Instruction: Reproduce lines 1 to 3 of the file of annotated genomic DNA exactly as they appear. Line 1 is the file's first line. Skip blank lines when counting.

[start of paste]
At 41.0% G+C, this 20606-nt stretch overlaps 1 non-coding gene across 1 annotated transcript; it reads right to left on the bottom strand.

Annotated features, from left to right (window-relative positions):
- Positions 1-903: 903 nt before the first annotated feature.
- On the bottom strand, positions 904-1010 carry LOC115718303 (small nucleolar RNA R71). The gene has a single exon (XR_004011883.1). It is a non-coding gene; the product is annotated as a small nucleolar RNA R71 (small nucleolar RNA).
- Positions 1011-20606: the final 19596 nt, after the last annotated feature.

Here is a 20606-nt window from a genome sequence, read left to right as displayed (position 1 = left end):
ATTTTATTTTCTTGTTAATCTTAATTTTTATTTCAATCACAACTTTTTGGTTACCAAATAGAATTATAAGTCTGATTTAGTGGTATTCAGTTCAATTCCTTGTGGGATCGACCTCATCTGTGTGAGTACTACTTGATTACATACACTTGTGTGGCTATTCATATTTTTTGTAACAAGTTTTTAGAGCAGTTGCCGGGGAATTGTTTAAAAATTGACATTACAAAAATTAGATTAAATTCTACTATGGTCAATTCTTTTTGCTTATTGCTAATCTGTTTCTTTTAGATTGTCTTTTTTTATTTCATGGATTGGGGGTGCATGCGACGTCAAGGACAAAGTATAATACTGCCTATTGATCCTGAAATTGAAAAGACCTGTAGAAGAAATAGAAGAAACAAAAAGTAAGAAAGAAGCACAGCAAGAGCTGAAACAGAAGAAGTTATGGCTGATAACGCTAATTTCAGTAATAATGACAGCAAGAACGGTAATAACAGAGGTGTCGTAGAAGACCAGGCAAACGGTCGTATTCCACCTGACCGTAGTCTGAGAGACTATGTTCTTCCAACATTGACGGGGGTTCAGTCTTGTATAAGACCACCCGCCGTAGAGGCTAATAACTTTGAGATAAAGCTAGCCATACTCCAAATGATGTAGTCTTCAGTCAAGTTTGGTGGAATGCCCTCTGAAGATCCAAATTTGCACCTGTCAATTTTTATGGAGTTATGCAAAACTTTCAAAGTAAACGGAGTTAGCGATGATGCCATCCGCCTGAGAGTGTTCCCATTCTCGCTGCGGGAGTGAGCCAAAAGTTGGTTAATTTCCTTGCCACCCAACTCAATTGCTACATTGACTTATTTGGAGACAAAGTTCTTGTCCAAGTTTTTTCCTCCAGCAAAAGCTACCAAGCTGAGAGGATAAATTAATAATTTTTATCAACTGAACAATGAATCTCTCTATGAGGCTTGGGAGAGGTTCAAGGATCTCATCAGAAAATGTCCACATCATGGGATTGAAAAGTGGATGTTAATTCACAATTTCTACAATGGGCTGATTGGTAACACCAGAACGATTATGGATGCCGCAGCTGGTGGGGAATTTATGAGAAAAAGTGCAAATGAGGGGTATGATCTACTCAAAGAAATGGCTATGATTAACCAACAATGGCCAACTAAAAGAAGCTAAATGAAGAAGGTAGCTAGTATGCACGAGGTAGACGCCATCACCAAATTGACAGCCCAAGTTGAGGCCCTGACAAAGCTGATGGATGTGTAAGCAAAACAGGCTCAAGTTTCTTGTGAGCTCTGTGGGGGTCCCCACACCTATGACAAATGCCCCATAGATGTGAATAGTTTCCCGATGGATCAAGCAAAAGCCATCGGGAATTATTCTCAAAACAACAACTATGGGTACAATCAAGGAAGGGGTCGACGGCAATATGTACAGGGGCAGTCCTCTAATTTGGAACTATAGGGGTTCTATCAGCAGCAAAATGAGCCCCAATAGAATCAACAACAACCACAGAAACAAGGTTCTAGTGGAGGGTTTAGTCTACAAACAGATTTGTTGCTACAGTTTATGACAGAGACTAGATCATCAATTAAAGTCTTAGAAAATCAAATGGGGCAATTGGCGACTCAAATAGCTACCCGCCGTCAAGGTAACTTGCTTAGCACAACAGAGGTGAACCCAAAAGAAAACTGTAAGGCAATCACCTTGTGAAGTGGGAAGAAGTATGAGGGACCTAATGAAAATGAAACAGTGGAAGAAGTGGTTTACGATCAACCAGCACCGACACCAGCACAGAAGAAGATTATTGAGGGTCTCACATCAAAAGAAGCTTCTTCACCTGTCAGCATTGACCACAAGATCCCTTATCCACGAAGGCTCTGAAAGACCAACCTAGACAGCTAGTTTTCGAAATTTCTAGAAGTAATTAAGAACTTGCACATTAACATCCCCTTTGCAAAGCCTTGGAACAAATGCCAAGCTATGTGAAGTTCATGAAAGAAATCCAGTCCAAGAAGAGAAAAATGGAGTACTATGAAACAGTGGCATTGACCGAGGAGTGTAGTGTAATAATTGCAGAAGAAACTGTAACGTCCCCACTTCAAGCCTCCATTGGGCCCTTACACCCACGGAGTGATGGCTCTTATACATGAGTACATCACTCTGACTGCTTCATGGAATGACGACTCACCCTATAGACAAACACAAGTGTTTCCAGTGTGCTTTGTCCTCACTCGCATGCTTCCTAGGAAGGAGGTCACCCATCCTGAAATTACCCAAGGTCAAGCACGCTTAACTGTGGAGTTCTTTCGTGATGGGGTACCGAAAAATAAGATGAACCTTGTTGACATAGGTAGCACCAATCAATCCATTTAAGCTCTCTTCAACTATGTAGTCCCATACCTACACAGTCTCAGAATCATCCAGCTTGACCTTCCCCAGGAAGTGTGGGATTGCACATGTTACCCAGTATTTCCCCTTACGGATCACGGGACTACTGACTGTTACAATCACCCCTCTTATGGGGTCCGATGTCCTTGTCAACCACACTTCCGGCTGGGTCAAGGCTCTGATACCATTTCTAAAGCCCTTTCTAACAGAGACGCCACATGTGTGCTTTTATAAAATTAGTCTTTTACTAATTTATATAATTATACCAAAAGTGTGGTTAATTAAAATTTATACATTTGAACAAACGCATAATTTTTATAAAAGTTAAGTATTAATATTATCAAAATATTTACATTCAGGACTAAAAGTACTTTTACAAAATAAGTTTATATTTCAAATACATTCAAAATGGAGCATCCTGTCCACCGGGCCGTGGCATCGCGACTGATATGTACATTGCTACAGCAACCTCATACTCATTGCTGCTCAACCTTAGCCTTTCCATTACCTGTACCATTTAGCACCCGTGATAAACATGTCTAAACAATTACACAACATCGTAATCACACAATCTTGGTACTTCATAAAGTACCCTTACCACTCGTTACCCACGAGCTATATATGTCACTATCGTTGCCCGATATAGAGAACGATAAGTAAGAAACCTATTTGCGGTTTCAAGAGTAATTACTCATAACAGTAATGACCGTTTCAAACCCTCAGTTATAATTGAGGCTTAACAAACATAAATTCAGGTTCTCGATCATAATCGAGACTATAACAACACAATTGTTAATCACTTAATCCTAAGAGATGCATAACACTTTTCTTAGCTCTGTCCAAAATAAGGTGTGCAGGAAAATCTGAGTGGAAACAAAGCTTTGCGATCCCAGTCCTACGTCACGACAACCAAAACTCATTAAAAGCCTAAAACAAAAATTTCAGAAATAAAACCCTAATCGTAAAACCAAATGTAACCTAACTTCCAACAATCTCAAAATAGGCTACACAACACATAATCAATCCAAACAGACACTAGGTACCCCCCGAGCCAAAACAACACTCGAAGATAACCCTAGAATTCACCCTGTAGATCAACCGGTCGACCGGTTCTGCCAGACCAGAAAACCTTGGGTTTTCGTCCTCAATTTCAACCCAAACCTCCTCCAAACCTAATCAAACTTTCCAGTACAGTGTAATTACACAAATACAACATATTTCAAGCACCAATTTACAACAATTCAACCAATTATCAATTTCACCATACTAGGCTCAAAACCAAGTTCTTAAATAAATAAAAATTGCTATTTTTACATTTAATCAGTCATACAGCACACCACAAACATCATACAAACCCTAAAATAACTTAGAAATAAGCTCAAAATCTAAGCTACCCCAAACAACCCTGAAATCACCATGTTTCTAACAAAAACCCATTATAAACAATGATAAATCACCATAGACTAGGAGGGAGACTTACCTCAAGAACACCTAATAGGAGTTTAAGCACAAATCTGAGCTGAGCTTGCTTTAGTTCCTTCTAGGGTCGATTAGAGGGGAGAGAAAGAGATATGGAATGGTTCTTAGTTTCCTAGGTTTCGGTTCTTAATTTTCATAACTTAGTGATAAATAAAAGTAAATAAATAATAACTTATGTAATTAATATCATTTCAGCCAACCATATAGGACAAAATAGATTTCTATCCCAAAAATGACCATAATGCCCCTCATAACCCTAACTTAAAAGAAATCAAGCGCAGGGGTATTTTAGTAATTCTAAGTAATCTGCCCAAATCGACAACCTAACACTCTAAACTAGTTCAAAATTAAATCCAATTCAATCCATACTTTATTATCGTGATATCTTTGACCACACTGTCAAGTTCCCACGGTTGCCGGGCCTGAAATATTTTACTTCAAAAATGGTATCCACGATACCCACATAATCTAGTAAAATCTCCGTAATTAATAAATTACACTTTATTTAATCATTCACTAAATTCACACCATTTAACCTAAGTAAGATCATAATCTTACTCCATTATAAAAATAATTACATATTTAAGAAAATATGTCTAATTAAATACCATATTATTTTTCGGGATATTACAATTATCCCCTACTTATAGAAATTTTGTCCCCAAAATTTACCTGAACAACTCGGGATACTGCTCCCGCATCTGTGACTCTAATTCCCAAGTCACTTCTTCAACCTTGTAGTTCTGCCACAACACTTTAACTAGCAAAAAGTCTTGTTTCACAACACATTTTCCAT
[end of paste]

At 41.0% G+C, this 20606-nt stretch overlaps 1 non-coding gene across 1 annotated transcript; it reads right to left on the bottom strand.

Annotated features, from left to right (window-relative positions):
- Positions 1-903: 903 nt before the first annotated feature.